[ The PC Guide | The PC Buyer's Guide | Understanding PC
Sources, Vendors and Prices | Vendor Evaluation Factors | Pricing, Selection and Stock ]
Obviously, one of the most important differentiating factors between vendors is
pricing. Let's see now, if I have the choice of buying from a place that has good prices
or one that has bad prices, which should I choose... let me think... :^) And also
obviously, the sellers know how much price matters to most shoppers (sometimes too much.)
That's not to say that determining the general pricing level of a vendor--as opposed to
their specific price on one or two items--is always all that easy. There are some
important rules of thumb to keep in mind when evaluating pricing:
- Look For Trends: If performing an overall assessment of a vendor's pricing, or
comparing overall pricing between two vendors, take a look at several of the products in
each category of interest to you. While pricing varies between products, after about a
dozen items, overall trends become clear. Don't jump to conclusions by just comparing one
or two products, though.
- Beware The Unusual: If a price you are looking at for a specific product seems
strangely too high or too low, it probably is. Verify the price by calling the company.
Most companies have "typographic error" policies that state that they will not
honor prices that are excessively low due to errors (like a monitor listed for $29 instead
of $299 due to a mistake.)
- Call For Updates: Due to the flux in the PC market, prices listed in flyers or
magazine ads are usually out of date by the time you read them; call for updated pricing.
Prices on the web are usually pretty current, but not always. At the very least, make sure
you aren't looking at a cached version of the page!
- Dynamic Pricing: Mostly used online, this term doesn't seem to have a single,
clear-cut definition. It is used often to refer simply to pricing models where there is no
single, specific price. As such, it can refer to group
buying clubs or auction sites, where the price
of the item changes, or any other models were pricing isn't a single value. However, it
has recently also gained attention due to a specific tack that some companies are using:
offering different prices to different users based on their geography, or where they link
from to gain access to a site. Amazon.com recently gained a fair share of criticism for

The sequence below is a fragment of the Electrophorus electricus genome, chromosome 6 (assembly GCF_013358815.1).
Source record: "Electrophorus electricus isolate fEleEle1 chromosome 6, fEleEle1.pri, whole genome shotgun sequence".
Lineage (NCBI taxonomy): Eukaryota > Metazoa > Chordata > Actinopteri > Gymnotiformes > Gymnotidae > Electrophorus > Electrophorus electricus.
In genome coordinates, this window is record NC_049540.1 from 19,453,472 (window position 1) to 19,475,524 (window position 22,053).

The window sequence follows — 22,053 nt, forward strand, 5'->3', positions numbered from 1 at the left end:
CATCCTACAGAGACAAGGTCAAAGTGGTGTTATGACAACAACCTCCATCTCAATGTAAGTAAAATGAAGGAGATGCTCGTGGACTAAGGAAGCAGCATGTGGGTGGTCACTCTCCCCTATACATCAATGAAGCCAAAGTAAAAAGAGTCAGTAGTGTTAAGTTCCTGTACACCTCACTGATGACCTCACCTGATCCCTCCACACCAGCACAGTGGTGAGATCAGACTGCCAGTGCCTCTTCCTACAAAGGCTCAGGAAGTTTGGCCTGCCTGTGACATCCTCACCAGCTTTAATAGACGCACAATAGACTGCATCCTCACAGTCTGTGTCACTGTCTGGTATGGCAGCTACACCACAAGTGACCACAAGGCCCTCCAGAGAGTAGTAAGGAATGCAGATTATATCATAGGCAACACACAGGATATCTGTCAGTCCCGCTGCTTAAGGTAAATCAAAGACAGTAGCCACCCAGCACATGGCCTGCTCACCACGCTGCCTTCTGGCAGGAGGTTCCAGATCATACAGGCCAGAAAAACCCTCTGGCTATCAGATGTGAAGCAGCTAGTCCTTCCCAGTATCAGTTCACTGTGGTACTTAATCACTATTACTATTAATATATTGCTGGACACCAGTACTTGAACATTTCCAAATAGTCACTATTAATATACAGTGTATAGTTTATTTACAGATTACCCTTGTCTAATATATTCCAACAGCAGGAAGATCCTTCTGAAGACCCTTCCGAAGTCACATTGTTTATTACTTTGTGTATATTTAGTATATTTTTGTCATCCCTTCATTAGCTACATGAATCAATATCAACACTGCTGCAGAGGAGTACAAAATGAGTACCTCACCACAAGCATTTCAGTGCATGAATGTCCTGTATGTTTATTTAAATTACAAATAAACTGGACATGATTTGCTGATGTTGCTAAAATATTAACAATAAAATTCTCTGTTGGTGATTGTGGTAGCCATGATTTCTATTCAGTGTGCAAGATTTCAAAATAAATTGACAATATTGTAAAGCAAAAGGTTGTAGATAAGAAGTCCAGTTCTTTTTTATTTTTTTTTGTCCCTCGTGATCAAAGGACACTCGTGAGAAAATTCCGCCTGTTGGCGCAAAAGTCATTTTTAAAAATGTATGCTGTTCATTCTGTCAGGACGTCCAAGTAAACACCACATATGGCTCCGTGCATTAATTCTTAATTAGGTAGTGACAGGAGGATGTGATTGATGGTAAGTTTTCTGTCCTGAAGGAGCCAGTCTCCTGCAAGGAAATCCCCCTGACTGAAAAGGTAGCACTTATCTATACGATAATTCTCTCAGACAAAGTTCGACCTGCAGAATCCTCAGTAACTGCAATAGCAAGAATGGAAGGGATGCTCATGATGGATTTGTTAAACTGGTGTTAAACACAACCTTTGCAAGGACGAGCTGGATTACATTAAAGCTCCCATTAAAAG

randomly changing prices on some items during a "test". Personally, I find this
concept to make business sense, but to be insulting, and I would not want to deal with a
company that tried to charge me more because their demographics say I'll put up with it,
or because of an "unlucky roll of the dice". If you find out after you purchase
that you have paid more for an item than others, ask for a rebate--or send the product
back and shop elsewhere.
- "Mention X For The Best Price": This is another variant of dynamic
pricing, and exists both online and offline. You may occasionally see TV ads for a product
telling you to call a special number, or "ask for Carol" for example. These are
sometimes ways that companies test out how well their ad campaigns are working. Online,
you may be asked to enter a specific code to get a certain price. Obviously, these little
games can affect your price shopping considerably.
- Ignore MSRP Comparisons: You'll occasionally see companies list their price for
an item next to the manufacturer's suggested retail price or MSRP for the
item. In some parts of the world this may in fact be valid, but in North America at least,
it's pretty much a joke--no retailer sells items at MSRP except for the very most
popular newest items, and even then, it's unusual due to competition. The real purpose of
listing MSRP prices is to make you feel good, so you think you're getting a
"steal". Whether you are or not depends only on what others are selling
it for, not the big number the manufacturer put on the item. (And if you are looking at
auction items or used equipment, the original MSRP of the item is even more silly. Ignore
Tip: Don't forget that there
are numerous related factors that can reduce pricing at some
vendors more than at others: see here for details.
Finally, no mention of pricing would be complete without my standard admonishment:
never shop solely on the basis of price, or you risk doing business with a company that is
disreputable or that ranks poorly in other areas. The degree of your own price sensitivity
will determine how important price is to you in the grand scheme of things, but remember
that it is only one of many factors.
Tip: When buying multiple
items, where some are cheapest at one vendor, some cheapest at a second, and others
cheapest at a third, it's often better overall (and maybe even less expensive, bottom
line) to stick to one or possibly two vendors. See here for
more on this.
Next: Selection / Variety
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